Letters to the Editor 1/28

January 30, 2002

Letters to the Editor 1/28

On redistricting, we must embrace change for kids' sake

To the editor:

As the current Student Representative on the Washington County Board of Education, I have been able to be a part of the study and consideration of redistricting issues facing the county this year.

Although I do not have a vote on the Board, I have the opportunity to provide input into decisions and I am able to make comments to the Board and the public on issues affecting education in our county.

For the Jan. 15 business meeting that followed the board's work session on redistricting, I wrote the following comments to be shared with the Board and the public.


As a student, I believe it is fair for me to say that the majority of students in our county are very comfortable with redistricting.

Students are open to change for the most part when it comes down to where we will be receiving quality education. I urge all students, and more so their parents, to accept redistricting decisions with open arms. I believe that the only way for students to be comfortable with change is by seeing their parents embrace it fully.

While you may not agree with each redistricting decision, please show respect by embracing every change.

Redistricting can be a very emotional process for students, parents, teachers, and other staff members throughout the system.

From sitting in on the board's meetings, I assure you that each member is carefully considering every possible situation. I can also testify that every decision that is made is done so in the interest of students across the county.

Again I would like to ask parents to set the example for their children and support the redistricting decisions made by the Board of Education that diligently works to improve the quality of education for every student in Washington County.

Alaina J. Rowe
Student Representative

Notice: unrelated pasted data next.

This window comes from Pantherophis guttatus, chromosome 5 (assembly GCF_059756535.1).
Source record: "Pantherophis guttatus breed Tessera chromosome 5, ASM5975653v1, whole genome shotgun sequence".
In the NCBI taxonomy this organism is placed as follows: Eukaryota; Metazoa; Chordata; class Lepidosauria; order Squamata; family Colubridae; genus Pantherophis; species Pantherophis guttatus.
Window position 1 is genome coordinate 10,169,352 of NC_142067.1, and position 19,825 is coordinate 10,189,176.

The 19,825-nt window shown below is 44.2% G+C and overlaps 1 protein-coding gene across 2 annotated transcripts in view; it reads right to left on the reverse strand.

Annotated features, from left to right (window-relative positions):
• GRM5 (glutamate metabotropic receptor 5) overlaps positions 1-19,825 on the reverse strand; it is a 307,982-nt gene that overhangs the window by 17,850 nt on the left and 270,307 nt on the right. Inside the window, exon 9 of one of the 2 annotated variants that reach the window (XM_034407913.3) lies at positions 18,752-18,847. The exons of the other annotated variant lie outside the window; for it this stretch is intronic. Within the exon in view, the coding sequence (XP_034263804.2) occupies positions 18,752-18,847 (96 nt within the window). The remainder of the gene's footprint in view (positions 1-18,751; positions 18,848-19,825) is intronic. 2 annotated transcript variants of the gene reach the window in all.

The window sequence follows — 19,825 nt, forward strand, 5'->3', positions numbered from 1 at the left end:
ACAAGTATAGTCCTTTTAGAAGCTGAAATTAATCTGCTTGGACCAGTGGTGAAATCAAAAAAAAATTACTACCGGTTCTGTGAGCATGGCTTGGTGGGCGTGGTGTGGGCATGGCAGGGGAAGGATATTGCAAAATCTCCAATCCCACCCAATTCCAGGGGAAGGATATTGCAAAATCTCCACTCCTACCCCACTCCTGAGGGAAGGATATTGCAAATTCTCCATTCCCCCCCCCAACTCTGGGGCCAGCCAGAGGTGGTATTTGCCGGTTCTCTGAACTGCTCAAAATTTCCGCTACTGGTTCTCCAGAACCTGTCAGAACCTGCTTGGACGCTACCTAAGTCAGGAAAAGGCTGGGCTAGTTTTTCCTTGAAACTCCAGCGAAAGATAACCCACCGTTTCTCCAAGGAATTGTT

Washington County Board of Education

Sunday hunting no sin, according to holy scriptures

To the editor:

As a regular reader of the letters to the editorial page, I was taken aback by "animals deserve a Sunday break" on Monday, Jan. 7, by Randy A. Breeden of Williamsport. He described what seemed to be a scenario of fear and terror, that the animal world experiences, especially during hunting season, as he took speaker Casper R. Taylor Jr. to task over his favorite Sunday hunting. Personally, I think Monday through Saturday should be enough time to hunt, though really this is not my main concern.

Though not a hunter myself, I see nothing wrong with killing deer or other animals legally. I do not think it's right to deliberately torture any of the animal kingdom, but, on the other hand, if an animal, like a lion or a bear was attacking me, I would most certainly kill it so as to save my own life.

Mr. Breeden, could it be that you deem animal life to be as valuable as human life? Is it more important to save the life of an animal or to save the life of that baby in the womb? You seem to be accusing those who hunt and kill deer or other animals as being condemned by God himself. Like those who are obsessed with liberal ideas contrary to God's word, I'm afraid that your values are messed up.

Mr. Breeden, I don't know how much you have studied your Bible, but since you referred to God and Judgment Day, makes me think that obeying God is important to you. Both the animal rights people and some religions are forbidden to kill and eat certain, and in some organizations, all animals. But my Bible tells me I am allowed to eat the meat of many animals. Even in Old Testament days multitudes of animals were killed as commanded by God to ceremonially atone for the sins of God's people Israel. My dear sir, how can you condemn what God clearly does not condemn?

Fortunately, in all the miles I've driven, I haven't struck a deer, however, if that were to happen, I would not feel condemned. By the same token, if I were driving at an unreasonable speed that was unlawful, at the same time resulting in the loss of precious human life, I think I would have trouble living with myself, to say the least.

It's troubling to me when I see many folks so wrought up and vigorously defending issues that are so contrary to sensible, Biblical values taught in God's holy words.

Mr. Breeden, please try to see your error.

Edgar M. Foltz Jr.
Greencastle, Pa.

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